Everybody Out


Shoeless Joe Jackson -- bribes vs. steroids. Source: Getty/APA/Hulton Archive hide caption

toggle caption Source: Getty/APA/Hulton Archive

I saw Eight Men Out this weekend. You know, it's the classic baseball tragedy. In case the only scandal you can remember these days involves drugs you can't pronounce or acronyms you don't know, the Black Sox scandal used to be the worst thing to happen to the game (besides of course, the color barrier that existed for so long.) A group of Chicago White Sox players, fed up with a cheapskate owner, took money from gamblers to throw the 1919 World Series. I'm not a baseball fan the way Neal is, but I was struck by the yearning I felt for a simpler scandal — one that was about money, too, but in such a different way. The players were so incredibly used by both sides — the gamblers, the owners — and were so painfully unaware of the stakes. Now that the game is so much older, the players and their salaries have grown to impossibly muscular heights. We've had a bitter strike, a cheapened home run race, and now, the Mitchell report — a list of players that will do anything to hang on to another year of paychecks the 1919 White Sox would have never comprehended. I'm sad for baseball, and I'm sad for myself (though I always knew that a certain plump pitcher was a stinker), but most of all, I'm sad for poor Shoeless Joe. No wonder he haunted Kevin Costner.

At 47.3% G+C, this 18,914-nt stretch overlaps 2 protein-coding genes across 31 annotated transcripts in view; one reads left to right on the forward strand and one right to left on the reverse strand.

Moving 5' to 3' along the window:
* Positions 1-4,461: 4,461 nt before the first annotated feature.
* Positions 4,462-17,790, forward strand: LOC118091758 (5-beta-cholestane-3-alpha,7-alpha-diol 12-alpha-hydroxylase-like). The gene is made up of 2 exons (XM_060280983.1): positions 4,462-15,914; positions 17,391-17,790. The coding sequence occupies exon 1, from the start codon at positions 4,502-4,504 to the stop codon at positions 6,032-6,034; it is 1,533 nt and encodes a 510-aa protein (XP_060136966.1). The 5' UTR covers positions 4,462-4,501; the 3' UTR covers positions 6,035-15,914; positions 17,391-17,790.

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In some ways, what a great opportunity for baseball. What would happen if baseball purged all of the confirmed steroid users, went back out to colleges and triple A teams, recruited fresh faces and talent, and moved forward with a rigorous drug and steroid testing regimen?

Although I am not holding my breath for this solution, I think it would absolutely reinvigorate the game. Fans would find something to be excited about again.

Sent by Rob Bach | 7:53 AM | 12-18-2007

This what happens when grown men try to make a living playing a child's game!

"I need a fountain-of-youth shot to keep me playing." BOO-HOO, little rich boy who had to GROW UP!
(I'm almost to the point of complete agreement with Rob, start over!)

Sent by Harold | 3:18 PM | 12-18-2007

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